This Woman Just Ran an 800-Meter Race While Pregnant to Inspire Women Everywhere
Alysia Montaño is a literal superhero.
In 2014, six-time national champion runner and Olympian Alysia Montaño made headlines for running an 800-meter race while eight months pregnant.
Now, Montaño is back at it, albeit it with a small wardrobe change.
Last week, Montaño ran the 800-meter while five months pregnant with her second child, and this time, she wore a Wonder Woman top to boot.
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“I don’t define myself as a runner,” Montaño told Team USA, the official website for US Olympic teams. “I really define myself as a fighter for good. And I see that playing true in running.”
Montaño chose to wear the Wonder Woman top after learning that the star of that film, Gal Gadot, also filmed the blockbuster film while five months pregnant.
Along with the Wonder Woman top, the runner sported a bright yellow flower in her hair, which, according to her website, symbolizes “strength with femininity.”
“I think that a lot of people say things like you run like a girl,” she is quoted as saying on her site. “That doesn't mean you have to run soft or you have to run dainty. It means that you're strong."
Although she came in last in her heat, running the 800-meter race with a time of 2:21:40 seconds, Montaño carried with her a far more important message of women’s empowerment.
“I represent so many different people: women, black women, pregnant women,” she told Team USA. “It’s my responsibility to make sure I’m a voice and an advocate for them.”
Her 2014 decision to run the 800-meter while eight months pregnant was met with much scrutiny, the New York Times reported.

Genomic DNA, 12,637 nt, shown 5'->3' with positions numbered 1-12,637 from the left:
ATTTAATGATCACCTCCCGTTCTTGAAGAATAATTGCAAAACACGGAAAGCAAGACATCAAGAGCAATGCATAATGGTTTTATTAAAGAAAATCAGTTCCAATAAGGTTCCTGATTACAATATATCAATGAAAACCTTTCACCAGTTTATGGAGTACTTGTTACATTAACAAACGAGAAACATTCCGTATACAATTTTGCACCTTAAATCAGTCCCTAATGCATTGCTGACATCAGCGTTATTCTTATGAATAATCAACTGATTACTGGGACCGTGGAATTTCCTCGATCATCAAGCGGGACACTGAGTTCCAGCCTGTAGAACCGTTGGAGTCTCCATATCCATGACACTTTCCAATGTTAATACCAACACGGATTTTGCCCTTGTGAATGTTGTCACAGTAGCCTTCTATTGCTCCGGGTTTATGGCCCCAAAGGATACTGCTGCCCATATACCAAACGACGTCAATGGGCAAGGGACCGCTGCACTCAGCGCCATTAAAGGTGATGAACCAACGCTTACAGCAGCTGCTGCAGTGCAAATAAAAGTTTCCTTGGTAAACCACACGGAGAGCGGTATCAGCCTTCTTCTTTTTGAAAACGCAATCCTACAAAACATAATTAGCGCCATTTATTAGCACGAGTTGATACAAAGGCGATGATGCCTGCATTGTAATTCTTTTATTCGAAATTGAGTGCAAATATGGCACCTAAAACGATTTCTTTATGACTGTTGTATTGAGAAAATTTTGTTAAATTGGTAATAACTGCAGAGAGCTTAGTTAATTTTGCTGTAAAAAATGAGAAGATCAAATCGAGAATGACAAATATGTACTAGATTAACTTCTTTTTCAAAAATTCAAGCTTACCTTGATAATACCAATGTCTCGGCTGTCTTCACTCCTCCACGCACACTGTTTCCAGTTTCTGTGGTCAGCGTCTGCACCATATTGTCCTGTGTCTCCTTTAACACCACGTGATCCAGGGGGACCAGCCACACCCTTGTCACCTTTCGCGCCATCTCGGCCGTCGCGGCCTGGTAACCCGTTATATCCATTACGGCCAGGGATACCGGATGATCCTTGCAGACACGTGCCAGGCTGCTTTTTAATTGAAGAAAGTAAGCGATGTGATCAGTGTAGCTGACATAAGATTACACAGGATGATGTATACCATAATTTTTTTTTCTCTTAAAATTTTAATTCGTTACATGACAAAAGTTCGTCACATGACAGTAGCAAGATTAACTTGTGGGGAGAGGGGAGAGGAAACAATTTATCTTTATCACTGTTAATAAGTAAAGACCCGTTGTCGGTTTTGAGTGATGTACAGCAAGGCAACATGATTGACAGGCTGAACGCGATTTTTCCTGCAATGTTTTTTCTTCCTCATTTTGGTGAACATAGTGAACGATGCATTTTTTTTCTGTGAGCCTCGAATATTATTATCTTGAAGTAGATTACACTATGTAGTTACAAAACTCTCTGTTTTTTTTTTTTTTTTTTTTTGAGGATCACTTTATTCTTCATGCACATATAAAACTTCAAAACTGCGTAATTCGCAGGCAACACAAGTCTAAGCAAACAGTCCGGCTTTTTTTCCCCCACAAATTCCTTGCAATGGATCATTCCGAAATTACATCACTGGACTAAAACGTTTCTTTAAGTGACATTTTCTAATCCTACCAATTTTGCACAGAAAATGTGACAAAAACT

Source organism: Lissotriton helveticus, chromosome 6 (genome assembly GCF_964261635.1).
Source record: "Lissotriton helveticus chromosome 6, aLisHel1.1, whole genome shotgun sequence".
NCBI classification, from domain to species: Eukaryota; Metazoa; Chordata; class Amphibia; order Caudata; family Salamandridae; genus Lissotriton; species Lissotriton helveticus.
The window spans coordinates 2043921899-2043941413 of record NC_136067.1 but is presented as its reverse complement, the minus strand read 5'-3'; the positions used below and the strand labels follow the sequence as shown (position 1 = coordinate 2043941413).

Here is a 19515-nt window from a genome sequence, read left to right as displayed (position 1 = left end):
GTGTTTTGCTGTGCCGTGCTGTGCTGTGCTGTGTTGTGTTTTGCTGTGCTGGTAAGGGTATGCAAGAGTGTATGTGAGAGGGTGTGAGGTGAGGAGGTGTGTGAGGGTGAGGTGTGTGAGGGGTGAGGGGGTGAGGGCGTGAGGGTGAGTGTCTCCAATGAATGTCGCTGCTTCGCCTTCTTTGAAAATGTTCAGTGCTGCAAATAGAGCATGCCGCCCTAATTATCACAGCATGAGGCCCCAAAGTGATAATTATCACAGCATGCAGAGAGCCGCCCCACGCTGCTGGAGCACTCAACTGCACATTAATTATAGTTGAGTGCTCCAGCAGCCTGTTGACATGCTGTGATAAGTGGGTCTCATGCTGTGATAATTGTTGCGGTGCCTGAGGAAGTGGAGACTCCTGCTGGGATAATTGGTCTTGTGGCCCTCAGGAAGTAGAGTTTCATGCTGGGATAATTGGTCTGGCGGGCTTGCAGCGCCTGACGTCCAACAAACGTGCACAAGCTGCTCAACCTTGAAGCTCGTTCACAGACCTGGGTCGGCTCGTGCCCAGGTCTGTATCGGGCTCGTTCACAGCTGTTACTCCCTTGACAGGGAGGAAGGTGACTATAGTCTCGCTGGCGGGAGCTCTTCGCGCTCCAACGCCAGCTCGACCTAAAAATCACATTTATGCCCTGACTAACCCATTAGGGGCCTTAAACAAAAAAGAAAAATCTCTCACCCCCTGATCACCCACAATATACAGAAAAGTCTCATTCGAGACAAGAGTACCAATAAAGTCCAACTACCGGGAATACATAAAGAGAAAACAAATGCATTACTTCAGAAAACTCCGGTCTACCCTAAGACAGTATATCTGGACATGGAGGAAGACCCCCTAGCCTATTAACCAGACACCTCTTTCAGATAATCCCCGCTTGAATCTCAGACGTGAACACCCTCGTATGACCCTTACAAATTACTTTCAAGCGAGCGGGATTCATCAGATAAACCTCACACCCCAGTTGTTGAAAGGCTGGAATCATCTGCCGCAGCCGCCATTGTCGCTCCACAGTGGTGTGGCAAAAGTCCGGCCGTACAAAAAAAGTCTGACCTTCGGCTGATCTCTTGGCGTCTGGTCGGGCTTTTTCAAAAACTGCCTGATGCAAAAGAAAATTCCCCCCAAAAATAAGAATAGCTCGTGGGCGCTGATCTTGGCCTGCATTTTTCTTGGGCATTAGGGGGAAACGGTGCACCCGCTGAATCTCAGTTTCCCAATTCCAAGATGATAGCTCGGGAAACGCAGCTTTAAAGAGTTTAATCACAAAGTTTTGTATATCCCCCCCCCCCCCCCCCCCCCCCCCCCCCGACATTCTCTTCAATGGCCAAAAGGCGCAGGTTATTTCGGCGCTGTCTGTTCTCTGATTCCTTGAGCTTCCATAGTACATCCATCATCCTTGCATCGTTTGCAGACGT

“People sometimes act like being pregnant is a nine-month death sentence, like you should lie in bed all day,” Montaño said at the time. “I wanted to be an example for women starting a family while continuing a career, whatever that might be.”
For many women who want to balance starting a family and continuing their professional athletic careers, this can pose a difficult choice.
“A pregnancy is still frequently treated as if it were an injury, and women can experience a pay cut or not be paid at all if they do not compete for six months,” the Times reported.
But Montaño and other runners like Kara Goucher, Deena Kastor and Lashinda Demus, who have also continued to compete as professional runners after going through a pregnancy, are paving a new path, showing that pregnant women don’t need to put their entire lives on hold for three-quarters of the year.
Now, with two pregnant races under her belt (or should we say above her belt), Montaño has adapted a sense of humor about the process.
“I have some pretty awesome maternity photos from both pregnancies,” she wrote on Instagram.